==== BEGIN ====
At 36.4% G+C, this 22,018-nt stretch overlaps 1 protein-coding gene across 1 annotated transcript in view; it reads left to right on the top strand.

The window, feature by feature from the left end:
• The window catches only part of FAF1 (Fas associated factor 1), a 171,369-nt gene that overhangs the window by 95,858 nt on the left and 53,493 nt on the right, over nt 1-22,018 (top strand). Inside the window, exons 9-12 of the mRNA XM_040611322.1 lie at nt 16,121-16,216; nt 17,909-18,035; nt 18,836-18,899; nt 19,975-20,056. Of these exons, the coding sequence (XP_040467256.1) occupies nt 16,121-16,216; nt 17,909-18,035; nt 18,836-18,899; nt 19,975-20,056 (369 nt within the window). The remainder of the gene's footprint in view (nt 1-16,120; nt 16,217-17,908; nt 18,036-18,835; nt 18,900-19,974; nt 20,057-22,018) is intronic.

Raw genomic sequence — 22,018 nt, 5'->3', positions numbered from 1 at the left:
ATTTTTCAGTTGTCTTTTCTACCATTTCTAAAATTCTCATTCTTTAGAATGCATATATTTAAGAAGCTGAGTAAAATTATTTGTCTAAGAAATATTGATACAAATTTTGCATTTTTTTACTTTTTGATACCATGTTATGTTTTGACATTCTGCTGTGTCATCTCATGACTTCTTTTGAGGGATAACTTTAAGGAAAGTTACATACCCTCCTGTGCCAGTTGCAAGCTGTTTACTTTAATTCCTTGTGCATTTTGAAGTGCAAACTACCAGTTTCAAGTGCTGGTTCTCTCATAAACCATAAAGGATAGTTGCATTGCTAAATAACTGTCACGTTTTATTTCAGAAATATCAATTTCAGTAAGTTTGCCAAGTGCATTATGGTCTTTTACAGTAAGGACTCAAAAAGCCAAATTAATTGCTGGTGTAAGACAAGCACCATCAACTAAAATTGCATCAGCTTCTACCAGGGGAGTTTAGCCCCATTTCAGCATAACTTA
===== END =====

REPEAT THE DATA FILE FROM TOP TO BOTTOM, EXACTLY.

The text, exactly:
At 36.4% G+C, this 22,018-nt stretch overlaps 1 protein-coding gene across 1 annotated transcript in view; it reads left to right on the top strand.

The window, feature by feature from the left end:
• The window catches only part of FAF1 (Fas associated factor 1), a 171,369-nt gene that overhangs the window by 95,858 nt on the left and 53,493 nt on the right, over nt 1-22,018 (top strand). Inside the window, exons 9-12 of the mRNA XM_040611322.1 lie at nt 16,121-16,216; nt 17,909-18,035; nt 18,836-18,899; nt 19,975-20,056. Of these exons, the coding sequence (XP_040467256.1) occupies nt 16,121-16,216; nt 17,909-18,035; nt 18,836-18,899; nt 19,975-20,056 (369 nt within the window). The remainder of the gene's footprint in view (nt 1-16,120; nt 16,217-17,908; nt 18,036-18,835; nt 18,900-19,974; nt 20,057-22,018) is intronic.

Raw genomic sequence — 22,018 nt, 5'->3', positions numbered from 1 at the left:
ATTTTTCAGTTGTCTTTTCTACCATTTCTAAAATTCTCATTCTTTAGAATGCATATATTTAAGAAGCTGAGTAAAATTATTTGTCTAAGAAATATTGATACAAATTTTGCATTTTTTTACTTTTTGATACCATGTTATGTTTTGACATTCTGCTGTGTCATCTCATGACTTCTTTTGAGGGATAACTTTAAGGAAAGTTACATACCCTCCTGTGCCAGTTGCAAGCTGTTTACTTTAATTCCTTGTGCATTTTGAAGTGCAAACTACCAGTTTCAAGTGCTGGTTCTCTCATAAACCATAAAGGATAGTTGCATTGCTAAATAACTGTCACGTTTTATTTCAGAAATATCAATTTCAGTAAGTTTGCCAAGTGCATTATGGTCTTTTACAGTAAGGACTCAAAAAGCCAAATTAATTGCTGGTGTAAGACAAGCACCATCAACTAAAATTGCATCAGCTTCTACCAGGGGAGTTTAGCCCCATTTCAGCATAACTTA